Let’s be clear about something. When a police officer, detective or other investigator wants to ask you questions, they are not your friend. They are not there to merely gather the facts. You are a suspect. The point of the police interview is to acquire evidence against you, which may be used in your eventual prosecution.
You don’t have to participate in a police interview. And certainly not alone. In almost all situations, you should not speak with the police. You are under no obligation to speak with them.
Never consent to a police interview or other investigation without first consulting with an attorney. In a police interview, there is no requirement that they tell the truth, and the even the innocent can be led into misstatements through aggressive interrogation tactics. Investigators are trained to break you down and get you to say something you will regret.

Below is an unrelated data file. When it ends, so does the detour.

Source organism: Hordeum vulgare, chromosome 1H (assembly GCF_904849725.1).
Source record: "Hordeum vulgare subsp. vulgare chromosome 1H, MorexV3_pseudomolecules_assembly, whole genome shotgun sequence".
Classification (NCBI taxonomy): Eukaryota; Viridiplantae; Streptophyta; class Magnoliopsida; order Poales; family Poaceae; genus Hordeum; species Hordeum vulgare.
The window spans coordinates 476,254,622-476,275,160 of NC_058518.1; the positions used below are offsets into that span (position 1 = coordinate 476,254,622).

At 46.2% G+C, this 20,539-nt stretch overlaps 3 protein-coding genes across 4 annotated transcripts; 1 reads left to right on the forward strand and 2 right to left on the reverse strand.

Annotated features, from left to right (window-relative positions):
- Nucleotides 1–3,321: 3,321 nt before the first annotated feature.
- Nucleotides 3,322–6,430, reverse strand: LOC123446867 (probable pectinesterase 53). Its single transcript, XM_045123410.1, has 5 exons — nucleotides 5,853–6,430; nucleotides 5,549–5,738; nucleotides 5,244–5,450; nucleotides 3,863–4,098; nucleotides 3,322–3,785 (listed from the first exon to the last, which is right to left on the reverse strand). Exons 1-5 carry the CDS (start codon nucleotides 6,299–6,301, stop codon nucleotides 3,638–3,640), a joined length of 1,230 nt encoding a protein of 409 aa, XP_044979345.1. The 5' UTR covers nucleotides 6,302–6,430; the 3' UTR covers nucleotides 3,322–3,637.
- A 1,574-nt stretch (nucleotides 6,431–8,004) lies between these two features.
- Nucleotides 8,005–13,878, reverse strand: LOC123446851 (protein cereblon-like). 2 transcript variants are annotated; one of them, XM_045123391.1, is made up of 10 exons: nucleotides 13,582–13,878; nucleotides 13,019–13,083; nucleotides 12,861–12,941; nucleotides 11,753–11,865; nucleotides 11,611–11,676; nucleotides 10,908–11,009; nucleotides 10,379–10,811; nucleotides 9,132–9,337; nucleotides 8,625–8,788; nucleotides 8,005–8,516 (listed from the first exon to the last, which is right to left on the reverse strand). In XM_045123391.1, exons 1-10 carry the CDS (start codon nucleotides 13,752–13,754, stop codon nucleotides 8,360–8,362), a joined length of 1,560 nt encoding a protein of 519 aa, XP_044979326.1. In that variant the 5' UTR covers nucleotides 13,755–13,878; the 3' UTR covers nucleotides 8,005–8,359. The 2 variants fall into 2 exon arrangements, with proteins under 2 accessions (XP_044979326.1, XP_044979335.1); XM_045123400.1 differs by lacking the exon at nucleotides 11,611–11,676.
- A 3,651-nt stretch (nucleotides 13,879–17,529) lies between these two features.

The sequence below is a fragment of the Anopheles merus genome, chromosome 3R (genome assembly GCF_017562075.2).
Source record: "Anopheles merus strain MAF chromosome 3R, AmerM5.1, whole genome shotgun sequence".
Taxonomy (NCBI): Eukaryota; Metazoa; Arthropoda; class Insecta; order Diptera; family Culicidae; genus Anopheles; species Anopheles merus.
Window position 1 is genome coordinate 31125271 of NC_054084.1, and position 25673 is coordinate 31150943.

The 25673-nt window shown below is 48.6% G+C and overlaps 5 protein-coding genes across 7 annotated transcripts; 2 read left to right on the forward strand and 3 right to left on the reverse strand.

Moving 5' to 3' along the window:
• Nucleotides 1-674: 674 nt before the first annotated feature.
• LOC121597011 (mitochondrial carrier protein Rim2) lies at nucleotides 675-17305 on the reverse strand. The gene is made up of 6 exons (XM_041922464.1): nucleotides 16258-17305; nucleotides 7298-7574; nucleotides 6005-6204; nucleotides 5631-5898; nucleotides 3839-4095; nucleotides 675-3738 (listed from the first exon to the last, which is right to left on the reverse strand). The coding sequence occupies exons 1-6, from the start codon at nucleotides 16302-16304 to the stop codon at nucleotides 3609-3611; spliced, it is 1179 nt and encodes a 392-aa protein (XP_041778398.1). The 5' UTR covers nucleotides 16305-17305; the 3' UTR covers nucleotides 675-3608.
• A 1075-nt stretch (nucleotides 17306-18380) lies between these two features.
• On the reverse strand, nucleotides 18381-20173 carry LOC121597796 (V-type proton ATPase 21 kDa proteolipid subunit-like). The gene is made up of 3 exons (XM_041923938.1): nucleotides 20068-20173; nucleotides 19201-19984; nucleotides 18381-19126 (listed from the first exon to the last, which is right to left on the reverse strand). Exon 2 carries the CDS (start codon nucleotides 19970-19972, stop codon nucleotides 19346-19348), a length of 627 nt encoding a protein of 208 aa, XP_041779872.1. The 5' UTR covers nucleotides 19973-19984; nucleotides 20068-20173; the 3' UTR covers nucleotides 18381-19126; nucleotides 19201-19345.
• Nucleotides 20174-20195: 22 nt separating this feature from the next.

The founders of our country knew that speaking to the police without an attorney was such a risk, they specifically included the right to remain silent and the right to counsel in the Fifth and Sixth Amendments to the US Constitution.
Why do you suppose the founders of the country found it necessary to include these specific protections? Because they knew that it simply is not a fair fight for a suspect to answer questions without someone well versed in the law at their side. Once you’ve hired an attorney, he will likely tell investigators that you are more than happy to cooperate with their investigation, but that your cooperation will not include submitting to their questioning.